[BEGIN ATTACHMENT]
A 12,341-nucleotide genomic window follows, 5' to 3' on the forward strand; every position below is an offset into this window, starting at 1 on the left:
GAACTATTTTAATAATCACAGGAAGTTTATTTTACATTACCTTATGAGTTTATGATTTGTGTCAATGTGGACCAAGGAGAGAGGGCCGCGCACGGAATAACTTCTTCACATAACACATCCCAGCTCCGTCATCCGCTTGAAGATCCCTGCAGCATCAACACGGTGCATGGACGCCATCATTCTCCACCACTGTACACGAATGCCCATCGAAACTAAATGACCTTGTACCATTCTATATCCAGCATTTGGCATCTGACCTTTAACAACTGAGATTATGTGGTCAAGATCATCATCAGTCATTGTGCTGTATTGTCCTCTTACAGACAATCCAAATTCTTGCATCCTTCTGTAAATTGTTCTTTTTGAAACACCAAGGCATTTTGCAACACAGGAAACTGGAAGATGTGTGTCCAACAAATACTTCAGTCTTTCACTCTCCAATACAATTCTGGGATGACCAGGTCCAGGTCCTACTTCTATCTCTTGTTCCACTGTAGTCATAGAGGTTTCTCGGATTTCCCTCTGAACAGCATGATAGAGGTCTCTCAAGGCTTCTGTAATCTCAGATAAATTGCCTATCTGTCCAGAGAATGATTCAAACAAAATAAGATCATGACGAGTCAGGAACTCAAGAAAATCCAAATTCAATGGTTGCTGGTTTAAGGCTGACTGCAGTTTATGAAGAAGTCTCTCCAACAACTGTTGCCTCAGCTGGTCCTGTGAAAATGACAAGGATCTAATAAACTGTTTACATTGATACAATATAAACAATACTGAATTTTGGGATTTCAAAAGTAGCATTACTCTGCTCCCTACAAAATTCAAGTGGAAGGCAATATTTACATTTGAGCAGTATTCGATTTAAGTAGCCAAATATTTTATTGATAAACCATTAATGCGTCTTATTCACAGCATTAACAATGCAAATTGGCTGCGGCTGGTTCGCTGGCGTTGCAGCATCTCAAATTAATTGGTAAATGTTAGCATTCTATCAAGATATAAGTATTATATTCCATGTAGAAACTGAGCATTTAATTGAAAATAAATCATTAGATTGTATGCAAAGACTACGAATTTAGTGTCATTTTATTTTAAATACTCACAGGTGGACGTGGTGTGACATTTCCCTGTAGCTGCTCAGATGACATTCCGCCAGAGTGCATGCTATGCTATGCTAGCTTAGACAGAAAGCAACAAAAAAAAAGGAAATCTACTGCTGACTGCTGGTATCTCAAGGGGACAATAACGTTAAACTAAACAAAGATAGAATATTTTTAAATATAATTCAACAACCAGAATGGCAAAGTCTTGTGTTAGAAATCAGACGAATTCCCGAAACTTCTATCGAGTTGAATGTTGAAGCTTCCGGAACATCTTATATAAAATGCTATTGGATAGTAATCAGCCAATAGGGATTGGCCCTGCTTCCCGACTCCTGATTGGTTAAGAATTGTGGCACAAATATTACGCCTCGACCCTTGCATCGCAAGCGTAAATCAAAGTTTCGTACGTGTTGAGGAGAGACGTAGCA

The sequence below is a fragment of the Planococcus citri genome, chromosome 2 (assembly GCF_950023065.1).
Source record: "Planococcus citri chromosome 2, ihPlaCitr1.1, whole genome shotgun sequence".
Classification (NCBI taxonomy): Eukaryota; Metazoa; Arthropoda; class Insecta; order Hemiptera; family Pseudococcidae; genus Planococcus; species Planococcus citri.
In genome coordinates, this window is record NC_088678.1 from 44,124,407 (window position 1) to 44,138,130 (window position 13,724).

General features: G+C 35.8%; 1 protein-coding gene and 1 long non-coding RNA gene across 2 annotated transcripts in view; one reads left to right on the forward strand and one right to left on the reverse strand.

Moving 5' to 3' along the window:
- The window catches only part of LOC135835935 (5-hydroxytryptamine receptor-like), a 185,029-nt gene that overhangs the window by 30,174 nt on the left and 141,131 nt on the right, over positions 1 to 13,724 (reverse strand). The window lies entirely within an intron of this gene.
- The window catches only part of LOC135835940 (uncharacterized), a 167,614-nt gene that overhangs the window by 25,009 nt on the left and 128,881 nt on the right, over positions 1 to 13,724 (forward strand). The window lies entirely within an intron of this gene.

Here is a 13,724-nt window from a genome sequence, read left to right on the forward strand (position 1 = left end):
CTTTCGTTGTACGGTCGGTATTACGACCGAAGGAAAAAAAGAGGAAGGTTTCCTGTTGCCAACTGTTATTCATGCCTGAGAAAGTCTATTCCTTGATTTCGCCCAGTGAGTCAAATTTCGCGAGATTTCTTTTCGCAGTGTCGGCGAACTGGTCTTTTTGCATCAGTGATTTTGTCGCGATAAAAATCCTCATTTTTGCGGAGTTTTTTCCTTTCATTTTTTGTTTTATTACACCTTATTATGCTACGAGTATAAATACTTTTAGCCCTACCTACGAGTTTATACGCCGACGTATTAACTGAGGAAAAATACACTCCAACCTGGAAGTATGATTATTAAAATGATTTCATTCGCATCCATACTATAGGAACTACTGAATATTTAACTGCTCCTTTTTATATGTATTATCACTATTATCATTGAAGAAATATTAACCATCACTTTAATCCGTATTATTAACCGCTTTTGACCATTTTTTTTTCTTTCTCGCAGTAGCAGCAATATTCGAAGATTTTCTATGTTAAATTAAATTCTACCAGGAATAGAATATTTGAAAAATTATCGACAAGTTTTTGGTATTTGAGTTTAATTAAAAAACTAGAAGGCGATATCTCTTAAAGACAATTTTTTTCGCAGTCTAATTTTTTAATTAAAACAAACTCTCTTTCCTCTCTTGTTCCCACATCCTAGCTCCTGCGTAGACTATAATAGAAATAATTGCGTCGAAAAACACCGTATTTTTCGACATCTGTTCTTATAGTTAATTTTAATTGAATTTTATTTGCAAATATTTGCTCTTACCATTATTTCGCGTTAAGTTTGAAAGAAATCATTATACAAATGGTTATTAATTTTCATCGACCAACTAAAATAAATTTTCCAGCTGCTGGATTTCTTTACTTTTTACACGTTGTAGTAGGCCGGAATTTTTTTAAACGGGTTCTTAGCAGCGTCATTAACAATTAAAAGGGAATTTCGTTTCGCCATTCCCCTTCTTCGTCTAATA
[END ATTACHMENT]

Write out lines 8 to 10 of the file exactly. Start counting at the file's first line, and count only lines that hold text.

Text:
Moving 5' to 3' along the window:
- The window catches only part of LOC135835935 (5-hydroxytryptamine receptor-like), a 185,029-nt gene that overhangs the window by 30,174 nt on the left and 141,131 nt on the right, over positions 1 to 13,724 (reverse strand). The window lies entirely within an intron of this gene.
- The window catches only part of LOC135835940 (uncharacterized), a 167,614-nt gene that overhangs the window by 25,009 nt on the left and 128,881 nt on the right, over positions 1 to 13,724 (forward strand). The window lies entirely within an intron of this gene.